# Essentials of Making Graphs in R

`Many modelers have switched to R because of its ability to make flexible graphics and visualization and the best way to master graphs in R is to learn the base graphics. Understand the structure of making and customizing the basic plots such as scatterplot, box and bar plots as explained below and you would have the recipe to make any plot as you wish.`

### Basic Plotting

Lets begin by making a very basic plot. The code to plot something in R, lets say, numbers from 1 to 10 would look something like this.
`plot (1:10)  # make a scatterplot of numbers 1 to 10`

The principal function for creating graphs in R is the ‘plot()’ function. It can take a number of arguments that decides what should be drawn on the graph and also how it should look. However, not all the arguments are mandatory, in fact, the only argument it needs to make a valid plot is a single number or a vector of numbers. In the above plot function, we supplied just that – a numeric vector (1:10). With this basic information, R tries to make a scatterplot out of it by taking the supplied information to the Y-axis by default. A default X-axis is created automatically and calls it ‘Index’. Here is how it would look:

Now, that looks ‘OK’, but there is a number of features missing, like the heading, legend, customised axis labels etc. In the section that follows, we will learn how to add all of those and also to make other types of plots such as bar plots, box plots etc.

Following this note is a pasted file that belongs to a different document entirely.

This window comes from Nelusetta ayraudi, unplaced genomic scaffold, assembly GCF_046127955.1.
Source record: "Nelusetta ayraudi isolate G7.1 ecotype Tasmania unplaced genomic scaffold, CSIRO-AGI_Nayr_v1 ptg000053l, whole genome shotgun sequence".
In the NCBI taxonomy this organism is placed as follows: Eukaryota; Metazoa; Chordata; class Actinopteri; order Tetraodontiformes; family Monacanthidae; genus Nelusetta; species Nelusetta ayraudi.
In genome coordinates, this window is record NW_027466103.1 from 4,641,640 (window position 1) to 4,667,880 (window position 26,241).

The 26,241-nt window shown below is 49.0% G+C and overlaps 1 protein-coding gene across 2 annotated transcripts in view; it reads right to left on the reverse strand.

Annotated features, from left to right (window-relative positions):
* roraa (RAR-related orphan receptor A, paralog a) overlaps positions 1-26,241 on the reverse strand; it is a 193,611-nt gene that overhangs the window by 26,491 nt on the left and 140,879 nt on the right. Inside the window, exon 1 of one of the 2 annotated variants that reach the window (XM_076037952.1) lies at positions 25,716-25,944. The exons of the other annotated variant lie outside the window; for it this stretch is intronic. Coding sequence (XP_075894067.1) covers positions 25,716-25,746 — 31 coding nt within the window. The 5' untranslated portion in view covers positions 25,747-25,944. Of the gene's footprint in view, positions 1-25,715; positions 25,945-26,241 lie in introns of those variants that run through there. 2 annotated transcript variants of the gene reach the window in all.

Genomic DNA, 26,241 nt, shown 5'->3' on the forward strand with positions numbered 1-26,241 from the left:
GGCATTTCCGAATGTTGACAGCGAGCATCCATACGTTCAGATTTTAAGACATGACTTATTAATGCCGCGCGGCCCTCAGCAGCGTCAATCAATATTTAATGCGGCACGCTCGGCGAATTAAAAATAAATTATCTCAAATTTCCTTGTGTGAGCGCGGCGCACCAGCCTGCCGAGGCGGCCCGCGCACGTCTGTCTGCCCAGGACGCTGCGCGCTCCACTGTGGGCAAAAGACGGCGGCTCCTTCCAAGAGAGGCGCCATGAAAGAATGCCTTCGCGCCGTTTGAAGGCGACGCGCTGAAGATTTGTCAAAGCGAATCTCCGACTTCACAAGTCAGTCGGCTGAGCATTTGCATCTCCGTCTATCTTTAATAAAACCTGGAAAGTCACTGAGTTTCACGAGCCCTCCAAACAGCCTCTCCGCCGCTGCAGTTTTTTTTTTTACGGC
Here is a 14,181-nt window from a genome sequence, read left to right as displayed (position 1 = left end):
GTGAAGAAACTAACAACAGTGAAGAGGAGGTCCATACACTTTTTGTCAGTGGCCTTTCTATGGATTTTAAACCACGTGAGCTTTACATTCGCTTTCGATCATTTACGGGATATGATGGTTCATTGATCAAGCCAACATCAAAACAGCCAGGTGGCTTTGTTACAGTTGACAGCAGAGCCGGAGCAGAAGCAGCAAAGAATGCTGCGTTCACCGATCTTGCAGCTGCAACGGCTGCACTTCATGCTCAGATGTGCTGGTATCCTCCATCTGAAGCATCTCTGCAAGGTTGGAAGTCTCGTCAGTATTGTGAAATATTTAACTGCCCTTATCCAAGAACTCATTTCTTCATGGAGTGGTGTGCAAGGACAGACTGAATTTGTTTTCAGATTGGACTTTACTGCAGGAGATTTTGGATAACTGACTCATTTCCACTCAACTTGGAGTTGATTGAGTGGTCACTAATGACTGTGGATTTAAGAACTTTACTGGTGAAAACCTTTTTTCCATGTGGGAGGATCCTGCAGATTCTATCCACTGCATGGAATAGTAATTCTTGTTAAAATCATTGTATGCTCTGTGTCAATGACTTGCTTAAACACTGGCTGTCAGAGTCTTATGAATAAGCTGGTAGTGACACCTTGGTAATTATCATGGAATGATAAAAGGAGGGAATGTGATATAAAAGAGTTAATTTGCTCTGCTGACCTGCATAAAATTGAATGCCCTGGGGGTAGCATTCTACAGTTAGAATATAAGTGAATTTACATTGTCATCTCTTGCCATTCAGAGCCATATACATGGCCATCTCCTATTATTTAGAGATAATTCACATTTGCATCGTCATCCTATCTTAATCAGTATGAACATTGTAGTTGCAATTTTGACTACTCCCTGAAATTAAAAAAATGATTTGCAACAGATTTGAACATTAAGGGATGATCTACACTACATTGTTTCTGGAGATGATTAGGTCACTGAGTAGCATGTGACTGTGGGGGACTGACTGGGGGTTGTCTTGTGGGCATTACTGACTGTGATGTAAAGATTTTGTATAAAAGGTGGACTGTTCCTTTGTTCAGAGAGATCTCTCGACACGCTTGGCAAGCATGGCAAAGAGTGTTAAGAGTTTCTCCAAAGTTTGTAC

### Scatter Plot

What does one look for in a scatterplot? Scatterplots helps to visualise if there is any relationship (linear) exists between the x and y variables, or if any groups/clusters exists amongst the data points.

To do that, we generally need to supply both the X and Y axis data to the plot. Lets see how to do this with the ‘cars’ data that contain the ‘dist’ and ‘speed’ values for each datapoint. We will also learn how to add some of the important plot elements such as the title, axis labels, shape of plot symbols, colors etc.

Note that, the method and arguments that we use to add these elements applies not only to scatterplots, but also to all basic plot types such as box plot, line graphs etc.

#### 1. Basic scatterplot with x and y

1. x axis values: x
2. y axis values: y

`plot(x=cars\$speed, y=cars\$dist) # basic scatterplot with x and y`

The x and y axis get default labels labels, same as the names of the x and y variable arguments supplied to the plot function.

#### 2. Adding title, subtitle, axis labels and shape of point character

1. plot’s main title: main
2. plot’s sub title: sub
3. x axis title: xlab
4. y axis title: ylab
5. plot character(symbol): pch

```# scatterplot with title, axis labels etc. plot(x=cars\$speed, y=cars\$dist, main="Dist vs Speed", sub="from the 'cars' dataset", xlab="Speed", ylab="Dist", pch='*') ```

#### 3. Changing color

Extending upon the previous plot to modify the colors of title, points, subtitle, axis labels and axis annotations.

1. color of symbols: col
2. color of main title: col.main
3. color of x and y axes: col.axis
4. color of axis labels: col.lab
5. color of subtitle: col.sub
6. color of chart background: bg

`plot(x=cars\$speed, y=cars\$dist, main="Dist vs Speed", sub="from the 'cars' dataset", xlab="Speed", ylab="Dist", pch='*', col="blue", col.main="red", col.axis="orange", col.lab="darkgreen", col.sub="grey")`